Sunday, April 29, 2007

Should your ads look like your brand?

A typical execution/idea killing comment is “if you remove the logo, you will not know that the ad is for your brand” or similarly “if you replace the logo the ad would work for another brand”.
These arguments have killed so many potentially good ideas, but let’s take a look at some campaigns that were able to overcome this obstacle and air without getting such criticism.
Here are a few examples of the most successful ads with different endings:

Imagine the Sony “Balls” ad ending with the signature of Skittles or even Samsung.

Or the Honda “grrr” ending with Green Peace or even Toyota diesel engines.

I recently had this argument with a client over a campaign that he claimed was very good, but “if you replace the logo with that of the competition or another brand, it would still work”. I was furious, my argument was as follows “if not for advertising all brands are the same, and the first brand to own a platform or idea emerges as the winner” and in my example I was not only referring to the positioning at the birth of the brand, I would argue that each service or ad can have its own positioning as long as it gets the message across, and entertains/engages the customer.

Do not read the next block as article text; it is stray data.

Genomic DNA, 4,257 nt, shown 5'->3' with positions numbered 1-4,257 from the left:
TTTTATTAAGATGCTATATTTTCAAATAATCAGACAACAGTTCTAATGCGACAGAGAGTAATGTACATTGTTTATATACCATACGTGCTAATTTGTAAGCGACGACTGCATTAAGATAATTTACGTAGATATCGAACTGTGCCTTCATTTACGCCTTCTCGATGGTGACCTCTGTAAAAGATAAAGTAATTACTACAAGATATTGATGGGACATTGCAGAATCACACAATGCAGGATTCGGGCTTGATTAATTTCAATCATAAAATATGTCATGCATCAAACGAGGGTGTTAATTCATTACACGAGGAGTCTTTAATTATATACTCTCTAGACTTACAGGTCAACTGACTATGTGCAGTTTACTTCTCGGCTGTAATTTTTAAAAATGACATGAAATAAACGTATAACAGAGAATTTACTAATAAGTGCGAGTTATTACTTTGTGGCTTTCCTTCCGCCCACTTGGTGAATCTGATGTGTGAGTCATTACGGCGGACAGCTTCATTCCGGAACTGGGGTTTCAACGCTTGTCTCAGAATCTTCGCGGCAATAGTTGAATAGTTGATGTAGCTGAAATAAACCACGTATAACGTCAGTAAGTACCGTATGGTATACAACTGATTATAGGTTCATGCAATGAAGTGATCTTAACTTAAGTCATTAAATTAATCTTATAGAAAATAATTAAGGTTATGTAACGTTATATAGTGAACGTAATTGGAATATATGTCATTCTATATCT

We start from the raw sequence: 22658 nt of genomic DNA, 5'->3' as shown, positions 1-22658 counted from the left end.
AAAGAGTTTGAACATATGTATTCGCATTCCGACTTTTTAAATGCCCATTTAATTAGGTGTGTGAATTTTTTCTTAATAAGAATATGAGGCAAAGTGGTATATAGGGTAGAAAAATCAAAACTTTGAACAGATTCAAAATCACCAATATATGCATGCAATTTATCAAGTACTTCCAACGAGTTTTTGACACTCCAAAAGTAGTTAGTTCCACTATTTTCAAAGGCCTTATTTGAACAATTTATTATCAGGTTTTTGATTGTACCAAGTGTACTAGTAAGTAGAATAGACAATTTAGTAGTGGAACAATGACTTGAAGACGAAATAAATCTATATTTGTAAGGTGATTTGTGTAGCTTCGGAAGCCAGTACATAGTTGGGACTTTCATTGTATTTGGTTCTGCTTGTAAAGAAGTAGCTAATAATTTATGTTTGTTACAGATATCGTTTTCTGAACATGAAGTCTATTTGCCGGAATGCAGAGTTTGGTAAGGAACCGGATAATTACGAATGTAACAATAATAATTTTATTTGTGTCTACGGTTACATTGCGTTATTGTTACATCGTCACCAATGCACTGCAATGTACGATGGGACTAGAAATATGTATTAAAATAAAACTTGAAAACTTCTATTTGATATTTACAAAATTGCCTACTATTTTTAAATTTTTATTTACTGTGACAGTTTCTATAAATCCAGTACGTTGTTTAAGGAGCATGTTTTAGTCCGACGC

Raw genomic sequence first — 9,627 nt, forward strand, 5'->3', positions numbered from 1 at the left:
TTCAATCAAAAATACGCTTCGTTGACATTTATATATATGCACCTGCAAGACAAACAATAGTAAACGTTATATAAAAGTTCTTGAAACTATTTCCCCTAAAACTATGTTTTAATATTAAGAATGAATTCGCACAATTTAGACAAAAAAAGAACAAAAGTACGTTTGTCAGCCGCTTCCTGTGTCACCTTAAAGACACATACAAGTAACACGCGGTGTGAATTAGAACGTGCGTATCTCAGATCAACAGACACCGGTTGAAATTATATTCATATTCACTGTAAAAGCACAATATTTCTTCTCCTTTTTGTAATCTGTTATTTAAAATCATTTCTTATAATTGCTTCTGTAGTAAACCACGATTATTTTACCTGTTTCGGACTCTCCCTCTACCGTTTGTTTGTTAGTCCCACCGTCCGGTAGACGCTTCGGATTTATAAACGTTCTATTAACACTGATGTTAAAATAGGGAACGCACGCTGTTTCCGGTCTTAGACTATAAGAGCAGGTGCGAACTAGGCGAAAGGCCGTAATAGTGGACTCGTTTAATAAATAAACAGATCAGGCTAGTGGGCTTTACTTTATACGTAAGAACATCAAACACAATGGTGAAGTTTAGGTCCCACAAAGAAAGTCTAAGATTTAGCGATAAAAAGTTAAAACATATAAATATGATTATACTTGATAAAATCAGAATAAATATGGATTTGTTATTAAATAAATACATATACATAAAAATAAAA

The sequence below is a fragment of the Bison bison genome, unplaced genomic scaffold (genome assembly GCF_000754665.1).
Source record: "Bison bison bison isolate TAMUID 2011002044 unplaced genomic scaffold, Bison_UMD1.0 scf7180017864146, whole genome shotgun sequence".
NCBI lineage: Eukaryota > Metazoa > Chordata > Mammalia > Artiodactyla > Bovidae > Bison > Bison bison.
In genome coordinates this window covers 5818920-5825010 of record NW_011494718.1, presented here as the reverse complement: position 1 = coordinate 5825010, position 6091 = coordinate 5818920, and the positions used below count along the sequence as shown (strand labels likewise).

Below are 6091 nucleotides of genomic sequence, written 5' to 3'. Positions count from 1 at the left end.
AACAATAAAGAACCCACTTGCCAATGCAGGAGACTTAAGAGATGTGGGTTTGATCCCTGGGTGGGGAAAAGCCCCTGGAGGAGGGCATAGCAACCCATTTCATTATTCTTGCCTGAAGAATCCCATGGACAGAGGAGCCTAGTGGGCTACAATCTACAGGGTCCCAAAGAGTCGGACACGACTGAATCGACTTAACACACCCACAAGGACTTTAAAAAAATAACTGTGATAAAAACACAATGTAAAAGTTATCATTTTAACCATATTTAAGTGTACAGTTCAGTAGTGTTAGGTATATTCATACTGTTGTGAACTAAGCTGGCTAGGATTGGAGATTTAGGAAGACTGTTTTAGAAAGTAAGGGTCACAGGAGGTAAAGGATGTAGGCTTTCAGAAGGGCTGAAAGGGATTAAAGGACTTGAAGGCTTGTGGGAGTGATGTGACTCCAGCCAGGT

A typical example you would hear as an argument is Absolut and how all of its ads say absolute without the logo, but I believe that this is an exception and not the rule.

In conclusion, i think that an ad is designed to use a creative platform to sell your brand, and not to use your brand to sell a creative platform.


Incognito said...

Excellent post FK. I can see this one doing the rounds on the blogs soon enough.

For some reason - people expect that one ad alone is expected to deliver the entire strategy in one faithful blow. And if doesn't it's always because it's too lateral or it's creative that can apply to loads of brands.

Kudos. Keep it up. Love the examples

Anonymous said...

I agree one hundred percent, especially that if your brand came up with an idea that can be applied to many brands but it used it first, it owns it.

How would you respond to brands that "borrow" or are "inspired by" another brand's platform/ creative idea? Like from a shallow level, lets say skittles makes an ad with bouncing colorful balls and it comes out really fun to watch and audiences love it, you think anyone will remember sony and
say what a rip off?

Anonymous said...

But conversely, when brands mimic an ad in a good way, it can add to the original campaign;

Tango are the masters;